Sandringham all set for today’s flower show

The Litcham Gardners, from left, Linda Nichols, Lynette Pratt, Karl Edmonds, Ralph Nichols, Graham M

The Litcham Gardners, from left, Linda Nichols, Lynette Pratt, Karl Edmonds, Ralph Nichols, Graham McDonald, Richard Vogt and Cindy Dew. Picture: Matthew Usher.

It might have been a bit wet on and off this week - but the plants are loving it.

That was the message from show gardeners as they put the finishing touches to their stunning exhibits for the Sandringham Flower Show.

More than 20,000 are expected to flock to the much-loved event on the Royal Estate today, including Prince Charles and the Duchess of Cornwall.

One of the highlights for many are the show gardens, where amateur gardeners vie with some of the region's top designers and nurseries for the coveted EDP Best in Show trophy.

Last year's winners Paul and Honor Welford, from Shouldham-based Thistlefield Plants and Design, have built two gardens this year.

The first, called the Square Garden, features a pergola topped with an oak-framed stained glass feature, beds bordered with formal paving and an ingenious fence made of panels filled with wine bottles, plant pots, fir cones and other salvaged materials.

Alongside it Wild and Wooly, built with wildlife in mind, is created on far simpler lines.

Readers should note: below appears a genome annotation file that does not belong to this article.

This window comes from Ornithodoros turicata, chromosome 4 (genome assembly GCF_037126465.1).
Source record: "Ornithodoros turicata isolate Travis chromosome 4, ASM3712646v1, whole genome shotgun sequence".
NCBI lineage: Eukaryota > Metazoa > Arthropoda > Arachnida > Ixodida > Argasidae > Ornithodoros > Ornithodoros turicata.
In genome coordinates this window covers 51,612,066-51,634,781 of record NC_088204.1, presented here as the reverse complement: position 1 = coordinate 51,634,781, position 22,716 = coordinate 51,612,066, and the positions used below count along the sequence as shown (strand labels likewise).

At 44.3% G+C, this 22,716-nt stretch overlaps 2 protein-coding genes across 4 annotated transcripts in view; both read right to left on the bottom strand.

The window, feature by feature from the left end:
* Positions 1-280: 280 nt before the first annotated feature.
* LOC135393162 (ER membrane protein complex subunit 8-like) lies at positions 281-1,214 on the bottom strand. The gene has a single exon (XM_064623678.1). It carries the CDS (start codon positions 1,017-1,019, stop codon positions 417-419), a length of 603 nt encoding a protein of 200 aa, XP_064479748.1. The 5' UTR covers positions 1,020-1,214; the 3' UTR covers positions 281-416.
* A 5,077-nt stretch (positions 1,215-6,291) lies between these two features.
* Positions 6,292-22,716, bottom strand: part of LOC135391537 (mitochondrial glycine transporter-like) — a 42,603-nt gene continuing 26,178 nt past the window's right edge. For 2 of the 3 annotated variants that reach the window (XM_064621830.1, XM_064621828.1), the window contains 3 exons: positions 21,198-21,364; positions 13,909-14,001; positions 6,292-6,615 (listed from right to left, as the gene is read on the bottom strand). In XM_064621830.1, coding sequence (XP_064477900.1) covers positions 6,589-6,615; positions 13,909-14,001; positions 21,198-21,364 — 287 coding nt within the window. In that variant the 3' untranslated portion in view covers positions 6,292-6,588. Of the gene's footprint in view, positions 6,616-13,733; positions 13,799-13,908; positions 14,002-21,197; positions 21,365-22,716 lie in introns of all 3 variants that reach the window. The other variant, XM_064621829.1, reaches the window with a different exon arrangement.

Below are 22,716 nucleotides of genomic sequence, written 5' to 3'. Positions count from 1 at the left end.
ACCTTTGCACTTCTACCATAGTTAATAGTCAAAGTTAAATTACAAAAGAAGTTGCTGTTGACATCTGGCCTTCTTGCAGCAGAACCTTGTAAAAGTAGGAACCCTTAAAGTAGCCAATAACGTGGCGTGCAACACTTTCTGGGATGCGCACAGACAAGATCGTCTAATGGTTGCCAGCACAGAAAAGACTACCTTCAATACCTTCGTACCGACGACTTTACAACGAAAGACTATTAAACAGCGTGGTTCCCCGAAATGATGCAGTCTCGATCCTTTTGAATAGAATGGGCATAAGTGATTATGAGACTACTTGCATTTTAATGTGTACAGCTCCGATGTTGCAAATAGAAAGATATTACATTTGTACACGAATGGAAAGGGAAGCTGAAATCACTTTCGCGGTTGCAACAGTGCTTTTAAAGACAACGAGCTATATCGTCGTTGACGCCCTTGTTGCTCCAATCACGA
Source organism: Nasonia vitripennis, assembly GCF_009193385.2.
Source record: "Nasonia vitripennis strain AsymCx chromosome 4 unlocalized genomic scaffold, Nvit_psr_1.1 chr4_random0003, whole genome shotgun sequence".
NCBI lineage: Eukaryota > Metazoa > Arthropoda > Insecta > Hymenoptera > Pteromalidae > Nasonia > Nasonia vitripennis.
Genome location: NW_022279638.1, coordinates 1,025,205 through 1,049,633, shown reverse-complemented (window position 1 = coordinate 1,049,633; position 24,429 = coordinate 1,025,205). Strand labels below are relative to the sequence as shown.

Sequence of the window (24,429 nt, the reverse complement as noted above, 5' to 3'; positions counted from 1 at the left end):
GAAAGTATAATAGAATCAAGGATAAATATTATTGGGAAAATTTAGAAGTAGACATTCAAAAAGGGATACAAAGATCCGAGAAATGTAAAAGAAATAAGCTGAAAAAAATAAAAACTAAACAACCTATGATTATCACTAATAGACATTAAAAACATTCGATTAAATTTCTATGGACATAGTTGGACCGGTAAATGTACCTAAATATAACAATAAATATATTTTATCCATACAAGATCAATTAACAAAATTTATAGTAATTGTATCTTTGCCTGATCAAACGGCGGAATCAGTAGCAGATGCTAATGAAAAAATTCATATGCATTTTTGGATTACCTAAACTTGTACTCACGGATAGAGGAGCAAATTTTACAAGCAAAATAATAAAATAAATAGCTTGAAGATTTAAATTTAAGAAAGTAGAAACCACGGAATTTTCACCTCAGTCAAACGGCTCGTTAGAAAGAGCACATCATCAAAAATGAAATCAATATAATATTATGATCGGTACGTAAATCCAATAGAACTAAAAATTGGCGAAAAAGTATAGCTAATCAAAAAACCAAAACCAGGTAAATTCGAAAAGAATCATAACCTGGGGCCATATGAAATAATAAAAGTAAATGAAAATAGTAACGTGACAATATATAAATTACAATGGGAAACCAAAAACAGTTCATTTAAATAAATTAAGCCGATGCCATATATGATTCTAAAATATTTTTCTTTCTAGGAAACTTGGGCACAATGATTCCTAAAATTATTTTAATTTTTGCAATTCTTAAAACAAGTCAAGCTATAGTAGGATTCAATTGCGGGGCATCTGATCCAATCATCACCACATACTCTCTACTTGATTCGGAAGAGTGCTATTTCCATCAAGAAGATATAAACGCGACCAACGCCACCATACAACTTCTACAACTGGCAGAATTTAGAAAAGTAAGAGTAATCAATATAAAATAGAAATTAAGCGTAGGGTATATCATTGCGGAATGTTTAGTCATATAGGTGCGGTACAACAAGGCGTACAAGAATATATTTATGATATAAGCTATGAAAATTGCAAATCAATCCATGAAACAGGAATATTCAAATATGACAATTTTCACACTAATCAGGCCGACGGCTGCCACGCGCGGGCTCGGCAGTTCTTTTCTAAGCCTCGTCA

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'I wanted to make something simple anyone could do on a budget,' he said. 'If you start with £100 worth of seed and put it in in March, you've got your garden.'

Hilary-Fay Mellor and Warren Challis also set out to attract much-maligned wildlife of the buzzing variety, with their garden for the Bees.

'If you plant the right plants, the bees will come,' she said. 'Even in a tiny garden you can create a beautiful area for yourself which is also giving vital sustenance to bees.'

Dominique Rudd's Garden of Tranquility is planted in memory of her sister Katie, who died of meningitis aged just three and a half 18 years ago.

She said the weather had been a challenge over the last few days, adding: 'The title of the garden's tranquility but I don't fell much like it at the moment. It's been a nightmare, we've got some really, really delicate flowers.'

Designer Matt Hughes, from Norwich, has built an garden to raise awareness of mental health issues, with wire mesh figures showing a sufferer's despair and the joy of successful treatment.

Litcham Gardeners have their most ambitious entry to date, with a garden symbolising the four elements, including an ingenious hot air balloon printed on canvas, designed by member Richard Vogt.

Landscapers Farm and Garden, and Rutland Willow, have built a garden to promote the SERV (Service by Emergency Rider Volunteer) blood bikes, which deliver emergency supplies between hospitals across Norfolk.

Jonny Baker, from Farm and Garden, said: 'It's a very worthwhile charity we'd like to get a bit of recognition for. Without them a lot of people would die.'

Gardens are judged by TV gardeners Chris Beardshaw and Alan Mason. Show-goers can vote for their favourite in the People's Choice tent next to the gardens.